The Society flourished in its early years and several branches were set up. It organised lectures, debates and publications (all of which it continues to do today). During its existence it has advised the government and Royal Commissions on the legal aspects of medical research on animals, most recently relating to the Animals (Scientific Procedures) Act of 1986.
On Stephen Paget's death in 1926 a memorial lecture was established in his honour and this has attracted eminent scientists.
The Society has suffered from financial shortages for much of its lifetime, in spite of some wealthy bequests. Its charitable status was debated at length and in 1980 charitable status was granted for the educational work of the RDS.
An outline of significant dates in the history of the Society follows:
1835 Act to prevent cruelty to animals
1849/54 Cruelty to Animals Acts
1875 Royal Commission on the Practice of Subjecting Live Animals to Experiments for scientific purposes
1876 March Physiological Society created Aug Act to amend the law relating to Cruelty Aninals - legalised by licence the treatment of animals for experimental purposes.
1882 Association for the Advancement of Medicine by Research (AAMR) founded.
James Paget founder member, Prof. E. Starling first President. Increasingly advised Home Office
1897 Final Report Royal Commission on Vaccination
1906 Royal Commission on Vivisection set up (1906-1912).
1908 Research Defence Society (RDS) founded by Stephen Paget.
Temporary use of Lord Montagu's premises in Piccadilly.
In early years several branches established. Membership 800.
1911 Protection of Animals Act
Dorothy Burgiss-Brown appointed Secretary
RDS had over 3,000 members and 250 associate members.
1912 Lind-af-Hageby case. Membership 5,000.
Final Report of Royal Commission on Vivisection
1913 Dogs Protection Bill
1919 RDS, having changed premises several times, moved to a room in the Medical Society of London, 11 Chandos St.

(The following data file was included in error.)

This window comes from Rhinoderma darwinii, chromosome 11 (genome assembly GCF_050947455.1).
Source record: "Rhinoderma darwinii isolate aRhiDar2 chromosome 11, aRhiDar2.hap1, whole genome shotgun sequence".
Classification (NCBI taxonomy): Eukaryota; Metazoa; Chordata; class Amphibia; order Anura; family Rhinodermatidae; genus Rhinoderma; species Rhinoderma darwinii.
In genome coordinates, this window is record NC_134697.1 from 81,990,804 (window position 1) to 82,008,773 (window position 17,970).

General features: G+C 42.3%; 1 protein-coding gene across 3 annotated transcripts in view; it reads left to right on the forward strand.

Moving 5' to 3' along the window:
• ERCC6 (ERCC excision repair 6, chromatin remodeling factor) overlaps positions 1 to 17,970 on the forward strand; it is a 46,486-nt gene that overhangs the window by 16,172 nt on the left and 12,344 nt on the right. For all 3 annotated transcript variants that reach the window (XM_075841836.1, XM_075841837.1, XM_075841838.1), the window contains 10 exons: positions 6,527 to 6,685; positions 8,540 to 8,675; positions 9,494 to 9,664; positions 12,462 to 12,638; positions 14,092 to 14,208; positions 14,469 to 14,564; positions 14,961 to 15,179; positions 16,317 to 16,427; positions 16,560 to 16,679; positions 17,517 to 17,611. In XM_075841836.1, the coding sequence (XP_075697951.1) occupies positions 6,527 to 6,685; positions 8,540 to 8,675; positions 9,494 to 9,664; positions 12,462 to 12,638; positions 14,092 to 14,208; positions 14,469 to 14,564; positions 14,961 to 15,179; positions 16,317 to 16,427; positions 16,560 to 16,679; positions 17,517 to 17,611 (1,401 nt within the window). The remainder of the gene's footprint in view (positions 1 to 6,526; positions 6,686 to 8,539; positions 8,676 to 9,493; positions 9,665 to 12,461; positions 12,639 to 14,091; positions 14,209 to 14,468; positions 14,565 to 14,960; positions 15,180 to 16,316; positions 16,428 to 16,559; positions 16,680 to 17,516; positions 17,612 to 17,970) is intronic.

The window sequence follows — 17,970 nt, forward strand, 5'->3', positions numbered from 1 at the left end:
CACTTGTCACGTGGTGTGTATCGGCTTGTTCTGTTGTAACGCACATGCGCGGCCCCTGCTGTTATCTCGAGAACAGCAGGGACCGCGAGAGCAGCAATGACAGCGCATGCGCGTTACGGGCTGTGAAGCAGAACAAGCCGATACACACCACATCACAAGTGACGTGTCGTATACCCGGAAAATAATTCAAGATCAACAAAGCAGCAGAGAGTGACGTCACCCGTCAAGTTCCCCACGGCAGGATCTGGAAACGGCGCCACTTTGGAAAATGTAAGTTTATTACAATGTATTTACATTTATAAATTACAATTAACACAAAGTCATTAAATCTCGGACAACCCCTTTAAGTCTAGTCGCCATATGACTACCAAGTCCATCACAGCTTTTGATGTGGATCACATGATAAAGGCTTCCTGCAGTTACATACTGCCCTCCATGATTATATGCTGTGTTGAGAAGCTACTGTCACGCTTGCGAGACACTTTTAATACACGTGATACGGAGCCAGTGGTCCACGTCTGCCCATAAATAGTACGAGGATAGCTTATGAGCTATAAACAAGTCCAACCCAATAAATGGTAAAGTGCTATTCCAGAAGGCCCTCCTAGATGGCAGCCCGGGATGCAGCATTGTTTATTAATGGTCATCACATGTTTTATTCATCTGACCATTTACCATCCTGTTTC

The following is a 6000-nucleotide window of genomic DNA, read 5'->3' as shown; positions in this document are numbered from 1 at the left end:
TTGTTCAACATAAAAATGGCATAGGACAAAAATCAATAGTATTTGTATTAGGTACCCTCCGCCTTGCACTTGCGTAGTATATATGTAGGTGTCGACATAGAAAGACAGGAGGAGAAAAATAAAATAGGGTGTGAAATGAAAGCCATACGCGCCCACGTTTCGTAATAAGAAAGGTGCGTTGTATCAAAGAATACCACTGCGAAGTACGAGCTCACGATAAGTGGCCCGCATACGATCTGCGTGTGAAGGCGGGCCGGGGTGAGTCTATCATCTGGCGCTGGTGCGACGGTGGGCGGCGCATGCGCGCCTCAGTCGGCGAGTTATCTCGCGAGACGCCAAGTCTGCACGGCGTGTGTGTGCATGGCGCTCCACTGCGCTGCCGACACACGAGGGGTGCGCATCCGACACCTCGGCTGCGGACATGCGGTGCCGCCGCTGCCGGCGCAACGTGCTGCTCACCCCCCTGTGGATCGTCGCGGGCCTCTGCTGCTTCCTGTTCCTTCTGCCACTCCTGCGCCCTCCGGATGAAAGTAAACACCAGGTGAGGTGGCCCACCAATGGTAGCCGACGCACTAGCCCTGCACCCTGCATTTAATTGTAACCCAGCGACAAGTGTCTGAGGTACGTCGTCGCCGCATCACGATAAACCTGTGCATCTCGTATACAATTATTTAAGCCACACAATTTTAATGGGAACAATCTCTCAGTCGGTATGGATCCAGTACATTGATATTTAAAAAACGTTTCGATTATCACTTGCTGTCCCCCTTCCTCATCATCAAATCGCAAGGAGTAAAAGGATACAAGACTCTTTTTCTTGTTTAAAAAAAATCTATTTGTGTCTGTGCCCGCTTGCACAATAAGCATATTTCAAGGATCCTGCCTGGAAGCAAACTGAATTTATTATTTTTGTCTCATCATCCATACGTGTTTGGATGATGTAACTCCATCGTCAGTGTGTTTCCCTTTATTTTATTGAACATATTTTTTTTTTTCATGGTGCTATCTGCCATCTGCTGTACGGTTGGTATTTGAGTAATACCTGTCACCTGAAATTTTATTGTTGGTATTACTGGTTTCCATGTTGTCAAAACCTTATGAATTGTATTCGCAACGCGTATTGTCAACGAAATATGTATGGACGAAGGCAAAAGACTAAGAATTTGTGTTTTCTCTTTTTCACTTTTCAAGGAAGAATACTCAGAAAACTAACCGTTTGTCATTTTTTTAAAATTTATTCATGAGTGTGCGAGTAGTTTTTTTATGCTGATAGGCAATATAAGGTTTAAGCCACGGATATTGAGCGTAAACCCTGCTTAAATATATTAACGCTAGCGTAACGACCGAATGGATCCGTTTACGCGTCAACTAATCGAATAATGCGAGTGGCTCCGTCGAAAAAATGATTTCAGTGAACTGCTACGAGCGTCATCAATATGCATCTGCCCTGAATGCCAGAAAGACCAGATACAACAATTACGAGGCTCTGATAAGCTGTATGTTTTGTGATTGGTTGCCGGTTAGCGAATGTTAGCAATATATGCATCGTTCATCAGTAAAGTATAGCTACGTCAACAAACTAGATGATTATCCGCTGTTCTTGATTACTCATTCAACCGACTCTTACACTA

1922 Special Appeal raised membership and veterinary surgeons allowed to join.
1923 Membership 4,000 (no record of membership between 1923 and 1949).
1926 Death of Stephen Paget. Memorial lectures established in his honour.
1927-36 Dogs Protection Bills.
1949 Miss Burgiss Brown (Secretary) retired. Membership 603.
1965 Report of the Departmental Committee on Experiments on Animals (Littlewood Committee Report on Workings of Cruelty to Animals Act)
1970s RDS gave advice on several bills to amend Cruelty to Animals Act
1980 New Constitution laid down scales of subscriptions for corporate Society and individual members.
Charitable status agreed for education aspects of work of RDS.
1986 The Animals (Scientific Procedures) Act
1990 Membership, c.1,500.
2008 Merged with the Coalition for Medical Progress to form Understanding Animal Research
See also "History of the Research Defence Society", R.S. Vine, Conquest Feb 1987, No. 176, pp.10-18.
Lists of the Society's principal officers can be found in Notes.
Location of duplicates
The following photographs are held by Wellcome Images:
SA/RDS/P.3, Professor C. Best's lectures on Insulin: Fig 2 - first dog whose life was prolonged by Insulin, L0047544
SA/RDS/P.3, Professor C. Best's lectures on Insulin: Fig 3 - Leonard Thompson, the first person to receive Insulin on 11th Jan 1922, L0047543
SA/RDS/P.5/4, Glass lantern slide possibly used by Sir Leonard Rogers: "A striking example of the almost magical protective power of vaccination", L0047541
SA/RDS/P.5/7, Glass lantern slide possibly used by Sir Leonard Rogers: "2 young women (?yaws), one with smallpox", L0047542
SA/RDS/P.6/3-12, One of a series of ten glass slides showing colour drawings of examples of benefits in health care, made for the American Medical Association: "Thanks to Animals, Smallpox can be Cured", L0047545
SA/RDS/P.6/3-12, One of a series of ten glass slides showing colour drawings of examples of benefits in health care, made for the American Medical Association: "Thanks to Animals, we know that Sulfonamides are Safe and Efficient", L0047546
SA/RDS/P.8/5, Postcard of RDS shop front with literature in window advertising sale of report of the Royal Commission for Vivisection March, c.1912, L0047547
In addition, SA/RDS/C.2, Minute book 1920-1948, is held on microfilm as AMS/MF/93
The following is an interim description of material that has been acquired since this collection was catalogued. This description may change when cataloguing takes place in future:
5 boxes received in July 1991 (acc.389) consisting of Treasurer's files, 1954-1983.
1 box received in August 1992 (acc. 439) consisting of Secretary's papers, c.1982-1986.
4 boxes received in March 2009 (acc. 1652), including: Council minutes, minutes of various committees, subject files, publications, press cuttings, pamphlets, and papers relating to animal protection and research legislation, mainly 1970s-1980s, but also including a small amount of material dating back to 1908.